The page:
KY National Guard History eMuseum

CW4 (Ret) William H. Canon, Jr.

Harold Canon working on aircraft 1968
Harold Canon working on aircraft 1968

William Harold Canon Jr. attended what is now Western Kentucky University for two and a half years and participated in ROTC there. He joined the Kentucky Army National Guard on 8 February 1950 while participating in ROTC.

Mr. Canon, during his full-time career with the Kentucky Army National Guard aviation community, has either maintained himself or supervised the repair and maintenance of every type of fixed wing or rotary wing aircraft ever flown by the Kentucky Army National Guard until his retirement in 1990. His expertise includes: — Rotary Wing Aircraft: OH-13 (Sioux) (Models E and G); OH-23 (Raven) (Models B and G); OH 19 for maintenance Training; OH-58 (Kiowa) (Models A and C); UH-1 (Iroquois) (Models B and D) and the UH-60 (Black Hawk) (Model A) — Fixed Wing Aircraft: L-16; L-16 Aeronca; L -19 Birddog; L-17 Navion; L-20 / U-6 Beaver DeHavilland; U-3B Cessna; U-9 Aero Commander and U-21 UTE
Mr. Canon also held an U. S. Army distance record for flying a helicopter from one point to another for a time with pilot Lieutenant Colonel John I. Faulkenberry when in October 1962 flew from Stockton, California to Frankfort, Kentucky – 2,700 miles in nine and a half days. The OH-23 was picked up at Sharp General Depot at Stockton California and returned to Frankfort. The Hiller would only hold enough fuel for a bout one hour and twenty minutes of flying. With an extra five-gallon gas can on board, the pair made the trip from airport to airport, stopping only twice at gas stations for high-test fuel along the way.

Mr. Canon’s Aviation career as a full-time Kentucky Army National Guard Technician began as an entry level fixed wing mechanic and he rose to be Shop Foreman for Kentucky’s Army Aviation Support Facility when he retired in December 1990.

In his career as a traditional Guardsman, Mr. Canon joined Service Company of the 149th Regimental Combat Team in Bowling Green on 8 February 1950 as a Senior Supply Clerk. He transferred to Headquarters and Service Battery of the 640th Field Artillery Observation Battalion Specialist 2 as a Helicopter Mechanic. He later moved to the Headquarters Battery of the 5th Observation Battalion and was a fulltime Helicopter Mechanic for the Kentucky Army National Guard at its first Army Aviation Support Center in Frankfort.

He progressed up the ranks to Master Sergeant and became a Warrant Officer on 1 November 1978. He was promoted to Chief Warrant Officer Two shortly thereafter and to Chief Warrant Officer Three in October 1984 and CW4 on July 21, 1990. Mr. Canon retired from military service on December 31, 1990 with 40 years 10 months and 23 days of service.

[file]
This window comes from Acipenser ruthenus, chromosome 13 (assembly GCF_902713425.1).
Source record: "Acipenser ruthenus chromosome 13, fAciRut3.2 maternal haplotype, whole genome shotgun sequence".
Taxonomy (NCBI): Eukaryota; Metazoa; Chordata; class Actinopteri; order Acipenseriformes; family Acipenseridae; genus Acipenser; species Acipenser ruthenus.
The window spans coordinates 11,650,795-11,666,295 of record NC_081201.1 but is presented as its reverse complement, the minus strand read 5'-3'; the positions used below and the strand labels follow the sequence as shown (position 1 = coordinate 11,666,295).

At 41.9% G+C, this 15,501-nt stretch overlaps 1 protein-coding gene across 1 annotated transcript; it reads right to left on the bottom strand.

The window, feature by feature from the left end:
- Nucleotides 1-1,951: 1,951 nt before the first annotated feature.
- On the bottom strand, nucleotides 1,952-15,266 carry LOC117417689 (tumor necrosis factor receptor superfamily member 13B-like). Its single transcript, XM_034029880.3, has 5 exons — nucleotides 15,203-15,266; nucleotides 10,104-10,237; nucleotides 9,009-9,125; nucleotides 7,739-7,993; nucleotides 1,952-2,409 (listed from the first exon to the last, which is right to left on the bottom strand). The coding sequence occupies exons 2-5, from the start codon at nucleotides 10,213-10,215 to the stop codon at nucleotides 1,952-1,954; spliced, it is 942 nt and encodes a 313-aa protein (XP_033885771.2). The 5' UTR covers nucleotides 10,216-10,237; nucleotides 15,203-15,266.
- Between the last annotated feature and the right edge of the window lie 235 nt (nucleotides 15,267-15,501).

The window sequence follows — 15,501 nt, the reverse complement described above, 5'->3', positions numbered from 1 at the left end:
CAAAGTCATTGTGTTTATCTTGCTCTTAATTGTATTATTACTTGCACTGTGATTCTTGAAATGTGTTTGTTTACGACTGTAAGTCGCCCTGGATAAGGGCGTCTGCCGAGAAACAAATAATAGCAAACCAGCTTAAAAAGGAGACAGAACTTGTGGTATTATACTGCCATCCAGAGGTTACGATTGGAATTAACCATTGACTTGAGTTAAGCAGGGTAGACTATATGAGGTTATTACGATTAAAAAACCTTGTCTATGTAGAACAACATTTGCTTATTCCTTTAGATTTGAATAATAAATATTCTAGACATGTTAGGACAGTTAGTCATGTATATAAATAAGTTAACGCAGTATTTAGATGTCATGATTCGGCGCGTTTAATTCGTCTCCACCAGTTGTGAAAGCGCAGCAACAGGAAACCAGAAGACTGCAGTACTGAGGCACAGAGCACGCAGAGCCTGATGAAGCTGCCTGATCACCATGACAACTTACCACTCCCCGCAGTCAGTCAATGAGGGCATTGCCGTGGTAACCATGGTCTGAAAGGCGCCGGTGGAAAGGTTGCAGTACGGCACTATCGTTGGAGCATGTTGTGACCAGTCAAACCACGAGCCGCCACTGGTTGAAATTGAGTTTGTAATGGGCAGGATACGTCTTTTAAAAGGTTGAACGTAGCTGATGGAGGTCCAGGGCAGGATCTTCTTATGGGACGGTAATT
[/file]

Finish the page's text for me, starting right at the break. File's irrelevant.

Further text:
During his career he served with Service Company of the 149th Regimental Combat Team, Headquarters of the 243rd Tank Battalion; Head Quarters of the 640th Field Artillery Battalion; Headquarters of the 5th Target Acquisition Battery of the 138th Field Artillery; Headquarters Kentucky Army National Guard; Detachment 1, 1155th Transportation Company; 2113th Transportation Aviation Maintenance Company and Company F of the 135th Aviation.

His military education included Army Airplane Mechanics Course, Army Helicopter Mechanics Course, Flight Simulator Operations and Maintenance, Aircraft Reciprocating Engine Mechanic, Jet Engine Mechanic, Single Engine Mechanic, UH-1 Helicopter Repair Course, UH-1 AAMTAP Org, OH-58A Maintenance of Airframe and Power Plant, Aviation Accident Prevention Management, 250-C18/T63 Engine Maintenance and Flight Operations, and UH-60A Airframe and Power train Maintenance course.

His awards and decorations include: Legion of Merit, Aircraft Crewman Badge, Master Aircraft Crewman Badge, Humanitarian Service Medal, Senior Aircraft Crewman Badge, Army Service Ribbon, NCO Professional Development Ribbon, Army Reserve Component Achievement Medal with four oak leaf clusters, Army Reserve Components Overseas Training Ribbon, Meritorious Service Medal with Oak Leaf Cluster, Army Commendation Medal with 2 Oak Leaf Clusters, Army Achievement Medal with Oak Leaf Cluster, Armed Forces Reserve Medal with 4 Oak Leaf Clusters, Kentucky Commendation Ribbon with Oak Leaf Cluster, Kentucky Distinguished Service Medal, Kentucky Service Ribbon with 4 Silver Oak Leaf Clusters, Kentucky Merit Ribbon, Kentucky State Active Duty Ribbon with 4 Oak Leaf Clusters and 30 year and 40 year Service Plaques.

Submitted by LTC (R) Willoughby S.  Goin III


Last Updated 7/7/2010